Louth test centre acquitted on bus crash charges

A County Louth test centre has been acquitted on charges arising from the investigation into the fatal bus crash in which five Meath schoolgirls were killed on May 23, 2005.

Judge Patrick McCartan withdrew the case of McArdles Test Centre Ltd of Dundalk from the jury at Dublin Circuit Criminal Court following an application by defence counsel, Mr Roderick O'Hanlon SC, and directed that verdicts of not guilty be recorded on the two charges faced by the company.He told the jury that the evidence of Wesley Finlay, a DOE tester with McArdles had "very much put a spanner in the works and in my mind, undermined the prosecution's case".

He said it was obvious from Mr Finlay's evidence that the date on the charge, should have been March 4, 2005, the day he carried out the original DOE test , and not March 15, 2005, when his only responsibility was to recheck for those items that had failed the original inspection.

Judge McCartan reminded the jury that Tony Wynn, a senior vehicle tester with the Department of Transport, had said the fact that a test centre's only responsibility on the re-test date was to check those failed items.

He said that the accused was entitled to the benefit of the doubt in any criminal trial and although the prosecution did throw up many doubts, it was his belief that Mr Finlay's testimony showed-up "inherent contradictions in the prosecution case".

Judge McCartan thanked the five men and seven women of the jury "deeply" for their involvement in justice being done and excused them from further service for 10 years. It was day-six of the hearing.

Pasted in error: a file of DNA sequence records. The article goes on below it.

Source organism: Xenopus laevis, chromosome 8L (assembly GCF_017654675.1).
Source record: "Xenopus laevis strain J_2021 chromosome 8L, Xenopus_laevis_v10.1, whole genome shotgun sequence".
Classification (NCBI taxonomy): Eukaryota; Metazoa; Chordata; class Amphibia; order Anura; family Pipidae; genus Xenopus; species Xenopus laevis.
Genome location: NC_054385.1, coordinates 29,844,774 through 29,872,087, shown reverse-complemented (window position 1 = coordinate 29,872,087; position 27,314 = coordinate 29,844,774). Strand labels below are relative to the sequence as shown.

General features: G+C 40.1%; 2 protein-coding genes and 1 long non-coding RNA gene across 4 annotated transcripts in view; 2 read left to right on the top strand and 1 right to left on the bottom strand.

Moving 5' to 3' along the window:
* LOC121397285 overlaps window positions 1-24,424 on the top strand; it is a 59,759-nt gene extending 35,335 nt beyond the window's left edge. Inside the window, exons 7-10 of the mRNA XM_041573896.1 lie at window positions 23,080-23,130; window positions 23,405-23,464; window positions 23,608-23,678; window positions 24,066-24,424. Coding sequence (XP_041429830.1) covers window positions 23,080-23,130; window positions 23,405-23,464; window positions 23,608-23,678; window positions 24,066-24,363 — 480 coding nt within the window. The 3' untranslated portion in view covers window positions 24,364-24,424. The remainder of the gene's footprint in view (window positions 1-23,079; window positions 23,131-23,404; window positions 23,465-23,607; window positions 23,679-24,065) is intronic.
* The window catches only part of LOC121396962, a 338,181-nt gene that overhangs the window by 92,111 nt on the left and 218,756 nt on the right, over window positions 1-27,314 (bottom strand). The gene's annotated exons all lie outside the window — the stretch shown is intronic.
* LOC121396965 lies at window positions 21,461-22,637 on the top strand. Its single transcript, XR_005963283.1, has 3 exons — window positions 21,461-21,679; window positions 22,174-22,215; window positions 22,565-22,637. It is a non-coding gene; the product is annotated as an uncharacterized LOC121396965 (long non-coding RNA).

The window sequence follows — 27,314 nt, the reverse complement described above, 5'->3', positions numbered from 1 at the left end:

Mr Joe McArdle, a director, had pleaded not guilty on behalf of McArdles, to two charges of failing to note the ABS warning light on the bus wasn't operational while conducting a vehicle test on March 15, 2005, two months before the tragedy.

A second company, Keltank Ltd of Balbriggan, pleaded guilty on day day-four of the trial, and its case is due for mention tomorrow when it is expected that a sentence date will be set for it.Keltank pleaded guilty through Sonya Kelly, company secretary, that being aware that ABS sensor leads were disconnected it failed to ascertain whether a hazard arose as a consequence thereof before returning the bus to the driver, Mr Hubble, on May 5, 2005.

The case of Bus Eireann which has pleaded guilty to charges arising from the investigation into the crash is due for mention next Tuesday at Trim Circuit Criminal Court.

Mr O'Hanlon had asked for the case aganst McArdles to be withdrawn on the basis that March 15, 2005, as per the charges before the court was not the relevant date because it was on this date that Mr Finlay had simply re-tested previous fail items.

Counsel argued that Mr Finlay was correct and not in breach of any guidelines by doing so and that if the State wished to prove that he had failed to notice that the ABS warning light was not operational on the vehicle, the correct date on the charge should have been March 4, 2005.

Mr O'Hanlon also argued that McArdles was not responsible for the vehicle once it was out of its control or off the premises in Dundalk and thus when the vehicle crashed on May 23, 2005, eight days after it was last at the test centre, McArdles was not at fault.

Judge McCartan acceded to Mr O'Hanlon's application to withdraw the charges and said that Mr Finlay's testimony "that the ABS warning light had to be working on the vehicle on March 4, 2005 because otherwise I would have failed the bus for road worthiness", threw "considerable doubt" on the prosecution's case.

He said that although three mechanics from Keltank testified that the ABS warning light never worked on the bus they accepted in cross-examination from Mr O'Hanlon that they could not state what kind of condition the vehicle was in when it was tested by Mr Finlay in March 2005.

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